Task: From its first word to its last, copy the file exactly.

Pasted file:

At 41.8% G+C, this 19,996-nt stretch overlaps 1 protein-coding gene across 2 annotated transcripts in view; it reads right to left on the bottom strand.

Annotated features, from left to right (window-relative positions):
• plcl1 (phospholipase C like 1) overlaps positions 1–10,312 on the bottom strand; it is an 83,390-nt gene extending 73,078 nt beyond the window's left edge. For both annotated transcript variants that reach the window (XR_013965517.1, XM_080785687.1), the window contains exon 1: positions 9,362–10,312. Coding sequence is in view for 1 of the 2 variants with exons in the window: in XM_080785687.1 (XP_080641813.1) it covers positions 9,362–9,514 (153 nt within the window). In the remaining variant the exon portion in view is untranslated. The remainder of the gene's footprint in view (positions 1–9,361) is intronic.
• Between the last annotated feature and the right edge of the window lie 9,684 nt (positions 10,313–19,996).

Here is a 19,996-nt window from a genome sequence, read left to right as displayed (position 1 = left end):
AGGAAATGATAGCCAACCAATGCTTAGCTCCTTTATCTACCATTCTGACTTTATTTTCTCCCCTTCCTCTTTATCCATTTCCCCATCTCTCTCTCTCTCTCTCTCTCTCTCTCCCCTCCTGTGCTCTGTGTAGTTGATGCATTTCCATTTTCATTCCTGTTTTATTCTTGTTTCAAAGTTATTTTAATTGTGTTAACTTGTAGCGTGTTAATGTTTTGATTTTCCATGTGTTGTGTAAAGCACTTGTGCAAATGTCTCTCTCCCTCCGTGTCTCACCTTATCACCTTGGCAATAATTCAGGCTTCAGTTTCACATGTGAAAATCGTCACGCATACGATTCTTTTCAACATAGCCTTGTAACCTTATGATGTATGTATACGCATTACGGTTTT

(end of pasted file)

At 41.8% G+C, this 19,996-nt stretch overlaps 1 protein-coding gene across 2 annotated transcripts in view; it reads right to left on the bottom strand.

Annotated features, from left to right (window-relative positions):
• plcl1 (phospholipase C like 1) overlaps positions 1–10,312 on the bottom strand; it is an 83,390-nt gene extending 73,078 nt beyond the window's left edge. For both annotated transcript variants that reach the window (XR_013965517.1, XM_080785687.1), the window contains exon 1: positions 9,362–10,312. Coding sequence is in view for 1 of the 2 variants with exons in the window: in XM_080785687.1 (XP_080641813.1) it covers positions 9,362–9,514 (153 nt within the window). In the remaining variant the exon portion in view is untranslated. The remainder of the gene's footprint in view (positions 1–9,361) is intronic.
• Between the last annotated feature and the right edge of the window lie 9,684 nt (positions 10,313–19,996).

Here is a 19,996-nt window from a genome sequence, read left to right as displayed (position 1 = left end):
AGGAAATGATAGCCAACCAATGCTTAGCTCCTTTATCTACCATTCTGACTTTATTTTCTCCCCTTCCTCTTTATCCATTTCCCCATCTCTCTCTCTCTCTCTCTCTCTCTCTCCCCTCCTGTGCTCTGTGTAGTTGATGCATTTCCATTTTCATTCCTGTTTTATTCTTGTTTCAAAGTTATTTTAATTGTGTTAACTTGTAGCGTGTTAATGTTTTGATTTTCCATGTGTTGTGTAAAGCACTTGTGCAAATGTCTCTCTCCCTCCGTGTCTCACCTTATCACCTTGGCAATAATTCAGGCTTCAGTTTCACATGTGAAAATCGTCACGCATACGATTCTTTTCAACATAGCCTTGTAACCTTATGATGTATGTATACGCATTACGGTTTT